Felons with Guns: Permit Loopholes in Tennessee

On May 20, 2008, in News 2008, by Mark Norris

Reported by: Jeni DiPrizio, myeyewitnessnews.com Contributor: Adrienne Phillips May 20, 2008 MEMPHIS, TN – Eyewitness News Everywhere uncovers dozens of convicted felons who may be armed and dangerous, because of problems with background checks. Felons are not allowed to carry guns, but that has not stopped the State of Tennessee from issuing permits to crooks. […]

Reported by: Jeni DiPrizio, myeyewitnessnews.com
Contributor: Adrienne Phillips
May 20, 2008

MEMPHIS, TN – Eyewitness News Everywhere uncovers dozens of convicted felons who may be armed and dangerous, because of problems with background checks. Felons are not allowed to carry guns, but that has not stopped the State of Tennessee from issuing permits to crooks.

At Rangemasters in East Memphis, students learn how to use guns properly.

“You just want to be one of those citizens that is all legal and I just feel empowered. I can take care of myself,” said one student.

The State of Tennessee requires a background check and firearms training before a permit can be issued, but in some cases, background checks were not being conducted on time, or at all.

“In some instances, the state was allegedly issuing permits before the county sheriffs even got back to the state with the background check,” said State Senator Mark Norris of Collierville.

Eyewitness News Everywhere checked a database of registered gun permits and found hundreds of potential matches of people who have committed serious felonies. According to court records, Clifton Norfleet was convicted on felony theft charges 15 years ago, but in 2004, he obtained a permit to carry a gun. His permit is still valid, even though he is now on probation connected to another felony.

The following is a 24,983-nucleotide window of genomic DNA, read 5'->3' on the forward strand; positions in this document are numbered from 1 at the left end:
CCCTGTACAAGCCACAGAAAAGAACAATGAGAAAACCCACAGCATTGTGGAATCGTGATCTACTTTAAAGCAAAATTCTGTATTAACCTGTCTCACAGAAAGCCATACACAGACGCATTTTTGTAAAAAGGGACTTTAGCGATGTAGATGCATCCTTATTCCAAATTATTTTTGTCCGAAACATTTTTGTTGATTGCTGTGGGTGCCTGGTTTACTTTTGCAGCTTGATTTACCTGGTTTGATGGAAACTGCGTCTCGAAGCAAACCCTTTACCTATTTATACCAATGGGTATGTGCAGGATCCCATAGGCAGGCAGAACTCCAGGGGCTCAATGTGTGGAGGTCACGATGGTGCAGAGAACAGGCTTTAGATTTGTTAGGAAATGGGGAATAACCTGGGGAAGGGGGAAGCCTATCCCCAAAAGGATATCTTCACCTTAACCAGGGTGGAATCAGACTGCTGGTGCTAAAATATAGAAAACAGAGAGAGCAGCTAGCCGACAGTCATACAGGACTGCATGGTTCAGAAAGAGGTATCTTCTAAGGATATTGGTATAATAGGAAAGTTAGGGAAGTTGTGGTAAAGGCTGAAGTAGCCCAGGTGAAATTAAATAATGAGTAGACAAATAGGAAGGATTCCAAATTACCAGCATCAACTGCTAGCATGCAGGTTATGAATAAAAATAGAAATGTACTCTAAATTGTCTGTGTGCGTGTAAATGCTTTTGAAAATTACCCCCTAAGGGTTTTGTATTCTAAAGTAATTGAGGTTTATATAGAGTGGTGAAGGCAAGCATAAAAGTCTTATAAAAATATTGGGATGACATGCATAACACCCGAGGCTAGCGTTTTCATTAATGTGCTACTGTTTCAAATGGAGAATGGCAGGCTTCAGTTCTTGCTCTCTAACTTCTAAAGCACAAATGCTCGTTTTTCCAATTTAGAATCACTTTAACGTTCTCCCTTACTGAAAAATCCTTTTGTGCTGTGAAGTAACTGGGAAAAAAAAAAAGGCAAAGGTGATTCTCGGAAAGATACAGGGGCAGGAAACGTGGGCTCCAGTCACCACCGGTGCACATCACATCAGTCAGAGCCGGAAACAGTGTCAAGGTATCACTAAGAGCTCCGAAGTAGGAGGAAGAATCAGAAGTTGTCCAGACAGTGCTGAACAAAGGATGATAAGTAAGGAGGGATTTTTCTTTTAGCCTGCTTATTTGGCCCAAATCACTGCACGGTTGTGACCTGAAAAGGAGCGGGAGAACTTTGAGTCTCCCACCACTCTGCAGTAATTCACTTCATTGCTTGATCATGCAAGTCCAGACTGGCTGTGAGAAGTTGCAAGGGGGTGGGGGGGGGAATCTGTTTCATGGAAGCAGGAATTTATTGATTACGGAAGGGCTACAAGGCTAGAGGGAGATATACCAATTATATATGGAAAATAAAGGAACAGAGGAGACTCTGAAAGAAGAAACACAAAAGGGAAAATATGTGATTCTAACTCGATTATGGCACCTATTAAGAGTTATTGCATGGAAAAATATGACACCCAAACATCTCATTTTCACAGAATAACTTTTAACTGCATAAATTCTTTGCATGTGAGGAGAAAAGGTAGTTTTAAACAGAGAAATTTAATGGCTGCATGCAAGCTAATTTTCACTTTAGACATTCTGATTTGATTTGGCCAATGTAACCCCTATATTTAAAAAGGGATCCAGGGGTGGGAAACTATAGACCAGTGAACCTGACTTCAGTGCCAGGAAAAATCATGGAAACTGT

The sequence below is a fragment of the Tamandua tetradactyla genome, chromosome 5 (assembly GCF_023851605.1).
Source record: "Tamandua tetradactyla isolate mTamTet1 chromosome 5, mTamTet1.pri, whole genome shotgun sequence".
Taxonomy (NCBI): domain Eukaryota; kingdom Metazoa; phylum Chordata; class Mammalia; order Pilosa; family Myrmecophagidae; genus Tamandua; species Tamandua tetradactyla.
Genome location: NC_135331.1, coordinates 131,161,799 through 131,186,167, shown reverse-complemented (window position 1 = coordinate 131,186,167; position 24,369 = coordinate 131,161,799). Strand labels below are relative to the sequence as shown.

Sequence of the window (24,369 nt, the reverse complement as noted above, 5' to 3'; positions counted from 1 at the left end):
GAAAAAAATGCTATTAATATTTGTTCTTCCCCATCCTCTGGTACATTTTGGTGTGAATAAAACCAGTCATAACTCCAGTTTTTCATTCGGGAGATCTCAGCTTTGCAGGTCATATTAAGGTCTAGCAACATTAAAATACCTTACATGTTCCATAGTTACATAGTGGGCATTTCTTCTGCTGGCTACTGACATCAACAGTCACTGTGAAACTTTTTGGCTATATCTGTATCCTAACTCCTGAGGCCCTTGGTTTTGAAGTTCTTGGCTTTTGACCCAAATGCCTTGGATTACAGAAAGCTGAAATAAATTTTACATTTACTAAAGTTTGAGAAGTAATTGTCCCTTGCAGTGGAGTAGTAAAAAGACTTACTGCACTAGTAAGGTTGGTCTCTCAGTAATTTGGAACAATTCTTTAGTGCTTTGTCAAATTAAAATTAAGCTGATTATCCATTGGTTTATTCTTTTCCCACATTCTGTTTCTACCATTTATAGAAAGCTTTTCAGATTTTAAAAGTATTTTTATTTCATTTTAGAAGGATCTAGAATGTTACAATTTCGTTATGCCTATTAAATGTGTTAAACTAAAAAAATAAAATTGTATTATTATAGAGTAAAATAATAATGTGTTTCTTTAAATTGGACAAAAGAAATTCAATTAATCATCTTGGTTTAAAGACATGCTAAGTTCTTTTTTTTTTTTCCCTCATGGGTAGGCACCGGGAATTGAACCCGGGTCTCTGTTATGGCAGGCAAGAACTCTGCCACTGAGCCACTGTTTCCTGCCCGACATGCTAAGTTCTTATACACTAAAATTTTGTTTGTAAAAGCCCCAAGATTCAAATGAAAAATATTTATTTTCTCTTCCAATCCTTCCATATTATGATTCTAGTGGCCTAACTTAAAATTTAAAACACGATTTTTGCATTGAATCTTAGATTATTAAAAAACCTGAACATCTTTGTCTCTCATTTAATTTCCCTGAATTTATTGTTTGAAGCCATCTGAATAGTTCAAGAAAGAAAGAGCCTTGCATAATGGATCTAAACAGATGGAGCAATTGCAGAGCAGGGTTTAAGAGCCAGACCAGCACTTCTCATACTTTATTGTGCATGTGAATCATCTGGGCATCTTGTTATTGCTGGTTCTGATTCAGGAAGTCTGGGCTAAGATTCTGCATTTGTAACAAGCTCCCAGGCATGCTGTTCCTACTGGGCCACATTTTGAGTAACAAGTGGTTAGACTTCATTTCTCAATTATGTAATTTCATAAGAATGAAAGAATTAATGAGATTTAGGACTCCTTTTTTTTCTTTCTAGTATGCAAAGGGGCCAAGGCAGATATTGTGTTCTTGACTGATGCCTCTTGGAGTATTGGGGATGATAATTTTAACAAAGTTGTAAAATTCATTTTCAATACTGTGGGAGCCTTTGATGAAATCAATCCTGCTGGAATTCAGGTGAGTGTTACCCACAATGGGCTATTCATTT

According to Tennessee law, when a person is charged with a felony crime, the judge is supposed to notify the state. Once the state is notified, the accused criminal’s gun permit is supposed to be suspended.

Eyewitness News Everywhere found, in Shelby County, that is not always the case. For example, Alvin Montgomery pleaded guilty to second degree murder in December 2007, but he still has a valid gun permit. Also in 2007, Tracy and Gerry Tallant were charged with first degree murder, but no one has called the state to suspend their gun licenses.

In January 2007, Wayne Logan was charged with child rape, but still has a valid permit; and two years after Ogbeiwi Osayamien was indicted for first degree murder, no one has notified the state.

Another part of the problem: In 2006, the State stopped conducting background checks on permit renewals, meaning people who have gotten in trouble with the law since they got their gun permit, were not stopped from renewing them.

Convicted felons are not allowed to possess weapons or ammunition.

To stop felons from slipping through the system, the state has changed how it conducts background checks. State Senator Norris helped pass a law that will provide reimbursement to counties for some of the cost of background checks. He says making sure background checks are done properly should keep handguns out of the hands of felons that are not supposed to have them.

There are about 190,000 valid gun permits in Tennessee – Shelby County leads the state with around 10,000 issued. In 2007, 262 permits in the state were revoked.

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